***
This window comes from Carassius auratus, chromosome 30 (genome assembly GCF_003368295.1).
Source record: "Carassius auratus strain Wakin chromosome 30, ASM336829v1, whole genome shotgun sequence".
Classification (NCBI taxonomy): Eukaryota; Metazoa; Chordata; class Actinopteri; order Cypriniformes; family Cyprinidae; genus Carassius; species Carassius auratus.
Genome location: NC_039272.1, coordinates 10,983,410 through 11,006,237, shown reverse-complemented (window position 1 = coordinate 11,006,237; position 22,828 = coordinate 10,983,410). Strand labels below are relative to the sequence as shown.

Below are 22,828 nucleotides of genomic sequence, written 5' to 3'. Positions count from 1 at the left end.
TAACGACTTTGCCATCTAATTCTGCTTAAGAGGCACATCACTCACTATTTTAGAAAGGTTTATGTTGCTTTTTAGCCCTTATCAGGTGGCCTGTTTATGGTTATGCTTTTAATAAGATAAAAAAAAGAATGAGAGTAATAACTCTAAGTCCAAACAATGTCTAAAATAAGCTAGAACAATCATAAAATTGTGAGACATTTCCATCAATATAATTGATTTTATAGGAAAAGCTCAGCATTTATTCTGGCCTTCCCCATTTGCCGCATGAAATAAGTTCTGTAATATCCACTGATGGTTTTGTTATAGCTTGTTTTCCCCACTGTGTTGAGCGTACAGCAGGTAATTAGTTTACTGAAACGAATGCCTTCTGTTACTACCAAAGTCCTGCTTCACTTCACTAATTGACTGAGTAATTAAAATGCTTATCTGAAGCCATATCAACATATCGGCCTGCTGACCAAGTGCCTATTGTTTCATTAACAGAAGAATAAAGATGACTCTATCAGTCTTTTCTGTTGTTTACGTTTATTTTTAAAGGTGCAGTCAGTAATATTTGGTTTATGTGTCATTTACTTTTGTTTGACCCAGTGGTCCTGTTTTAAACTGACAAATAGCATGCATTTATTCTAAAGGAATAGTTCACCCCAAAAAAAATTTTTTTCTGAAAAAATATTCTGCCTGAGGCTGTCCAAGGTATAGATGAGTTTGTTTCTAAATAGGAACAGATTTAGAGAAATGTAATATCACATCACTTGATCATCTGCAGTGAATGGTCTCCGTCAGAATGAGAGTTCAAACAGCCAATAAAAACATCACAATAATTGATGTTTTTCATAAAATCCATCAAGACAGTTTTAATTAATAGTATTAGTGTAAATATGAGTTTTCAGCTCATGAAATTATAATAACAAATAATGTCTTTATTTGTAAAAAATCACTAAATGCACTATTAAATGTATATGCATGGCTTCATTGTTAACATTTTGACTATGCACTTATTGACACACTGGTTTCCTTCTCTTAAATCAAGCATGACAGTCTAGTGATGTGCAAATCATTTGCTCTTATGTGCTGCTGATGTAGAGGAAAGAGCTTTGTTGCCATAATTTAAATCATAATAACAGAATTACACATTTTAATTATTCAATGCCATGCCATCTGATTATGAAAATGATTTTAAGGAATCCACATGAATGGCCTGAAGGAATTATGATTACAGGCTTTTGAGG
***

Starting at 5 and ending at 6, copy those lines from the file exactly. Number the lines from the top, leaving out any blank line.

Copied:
Below are 22,828 nucleotides of genomic sequence, written 5' to 3'. Positions count from 1 at the left end.
TAACGACTTTGCCATCTAATTCTGCTTAAGAGGCACATCACTCACTATTTTAGAAAGGTTTATGTTGCTTTTTAGCCCTTATCAGGTGGCCTGTTTATGGTTATGCTTTTAATAAGATAAAAAAAAGAATGAGAGTAATAACTCTAAGTCCAAACAATGTCTAAAATAAGCTAGAACAATCATAAAATTGTGAGACATTTCCATCAATATAATTGATTTTATAGGAAAAGCTCAGCATTTATTCTGGCCTTCCCCATTTGCCGCATGAAATAAGTTCTGTAATATCCACTGATGGTTTTGTTATAGCTTGTTTTCCCCACTGTGTTGAGCGTACAGCAGGTAATTAGTTTACTGAAACGAATGCCTTCTGTTACTACCAAAGTCCTGCTTCACTTCACTAATTGACTGAGTAATTAAAATGCTTATCTGAAGCCATATCAACATATCGGCCTGCTGACCAAGTGCCTATTGTTTCATTAACAGAAGAATAAAGATGACTCTATCAGTCTTTTCTGTTGTTTACGTTTATTTTTAAAGGTGCAGTCAGTAATATTTGGTTTATGTGTCATTTACTTTTGTTTGACCCAGTGGTCCTGTTTTAAACTGACAAATAGCATGCATTTATTCTAAAGGAATAGTTCACCCCAAAAAAAATTTTTTTCTGAAAAAATATTCTGCCTGAGGCTGTCCAAGGTATAGATGAGTTTGTTTCTAAATAGGAACAGATTTAGAGAAATGTAATATCACATCACTTGATCATCTGCAGTGAATGGTCTCCGTCAGAATGAGAGTTCAAACAGCCAATAAAAACATCACAATAATTGATGTTTTTCATAAAATCCATCAAGACAGTTTTAATTAATAGTATTAGTGTAAATATGAGTTTTCAGCTCATGAAATTATAATAACAAATAATGTCTTTATTTGTAAAAAATCACTAAATGCACTATTAAATGTATATGCATGGCTTCATTGTTAACATTTTGACTATGCACTTATTGACACACTGGTTTCCTTCTCTTAAATCAAGCATGACAGTCTAGTGATGTGCAAATCATTTGCTCTTATGTGCTGCTGATGTAGAGGAAAGAGCTTTGTTGCCATAATTTAAATCATAATAACAGAATTACACATTTTAATTATTCAATGCCATGCCATCTGATTATGAAAATGATTTTAAGGAATCCACATGAATGGCCTGAAGGAATTATGATTACAGGCTTTTGAGG